Missouri is the latest state to introduce a do-not-mail bill, joining New York and Illinois.
Missouri's bill, HB1531, sponsored by state Rep. Trent Skaggs, was reintroduced yesterday. It would set up a registry at the Missouri attorney general's office for people who wish not to receive commercial mail. A similar bill, HB834, died during the last session.
The bill would let the attorney general seek an injunction and a civil penalty of up to $5,000 for every violation. Anyone getting two solicitations in a 12-month period may bring suit and be awarded up to $5,000 for each violation. The bill would take effect Aug. 28, 2007.
“The bill is similar to the [national] no-call list, and we felt it was needed because people, and seniors in particular, are being bombarded with mail, and the industry has not been able to regulate it,” Skaggs said.
The bill has a better chance to pass this year, he said, because “last year, we introduced it late. We simply ran out of time.”
Skaggs is not the only Missouri representative to introduce legislation. On Jan. 11, Rep. Judy Baker introduced HB1331, which requires Missouri's secretary of state to establish and operate a no-mail database by July 1, 2007. The database would contain a list of businesses that do not want to receive mailed solicitations.
In Illinois, state Rep. Careen Gordon introduced the Restricted Mailing Registry Act on Jan. 11. HB4539 states that as of Jan. 1, 2007, mailings to residents of Illinois soliciting the sale of consumer goods or services are prohibited if the address has been placed on a Restricted Mailing Registry. The Illinois Commerce Commission would operate the registry.
Exceptions include a company's existing customers, nonprofit groups, real estate and insurance companies and customers who agree to receive promotions.
Gordon said she got the idea for the bill after senior citizens came to her with concerns about direct mail, and she patterned it after the national no-call registry. She hopes lawmakers will pass it this spring.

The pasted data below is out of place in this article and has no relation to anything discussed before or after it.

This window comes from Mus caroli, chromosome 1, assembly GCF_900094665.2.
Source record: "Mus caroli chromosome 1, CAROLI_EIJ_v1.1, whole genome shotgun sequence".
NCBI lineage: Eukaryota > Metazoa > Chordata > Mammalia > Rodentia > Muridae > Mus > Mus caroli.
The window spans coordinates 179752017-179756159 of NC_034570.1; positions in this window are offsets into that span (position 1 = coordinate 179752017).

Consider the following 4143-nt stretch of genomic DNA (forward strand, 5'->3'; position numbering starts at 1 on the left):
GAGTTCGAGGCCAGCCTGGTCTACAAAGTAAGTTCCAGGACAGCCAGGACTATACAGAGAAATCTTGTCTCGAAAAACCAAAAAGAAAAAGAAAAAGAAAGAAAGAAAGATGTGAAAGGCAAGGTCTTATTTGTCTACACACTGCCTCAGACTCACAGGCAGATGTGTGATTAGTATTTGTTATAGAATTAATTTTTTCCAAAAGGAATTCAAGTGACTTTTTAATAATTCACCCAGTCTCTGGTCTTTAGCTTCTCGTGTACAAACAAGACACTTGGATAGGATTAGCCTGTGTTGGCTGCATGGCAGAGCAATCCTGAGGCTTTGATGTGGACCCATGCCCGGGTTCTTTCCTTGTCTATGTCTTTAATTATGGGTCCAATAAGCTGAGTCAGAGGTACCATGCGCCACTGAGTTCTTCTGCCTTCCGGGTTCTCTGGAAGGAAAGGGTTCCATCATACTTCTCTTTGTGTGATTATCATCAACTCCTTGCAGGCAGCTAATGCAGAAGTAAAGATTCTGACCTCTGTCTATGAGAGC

The commission's Web site would include information for residents regarding their right to be included in the registry and the methods of being included in it. The bill also proposes administrative penalties to be imposed by the commission and amends the State Finance Act to create a registry fund that would administer it.
On Jan. 4, New York Assemblyman David G. McDonough introduced do-not-mail legislation. A01862, which would cover e-mail as well, would authorize the state Consumer Protection Board to create and maintain a state do-not-mail registry. The legislation allows fines up to $2,000 for sending unsolicited mail to New Yorkers on the registry. Charities, governmental and political mailings would be exempt.
These bills are just one more wakeup call for the mailing industry, said Leo Raymond, director of postal affairs at the Mailing and Fulfillment Service Association in Alexandria, VA.
“Every year [do-not-mail bills] are introduced, and people in the business become complacent and think that … [they] aren't going to go anyplace,” he said. “But if you look at other situations where you've had these types of initiatives, eventually they get traction, and they succeed. And I think the mailing industry and the postal service and all of us who depend upon the postal business and the mail for our livelihood are really being shortsighted and foolish if we think this is never going to get anyplace.”
Raymond said “it would be wise for us to take these [bills] seriously, and to begin to take effective measures to communicate the value of mail to the public and to overcome the perceptions and misinformation that underlie these initiatives — because if we don't, sooner or later we are going to be sorry.”
Melissa Campanelli covers postal news, CRM and database marketing for DM News and DMNews.com. To keep up with the latest developments in these areas, subscribe to our daily and weekly e-mail newsletters by visiting www.dmnews.com/newsletters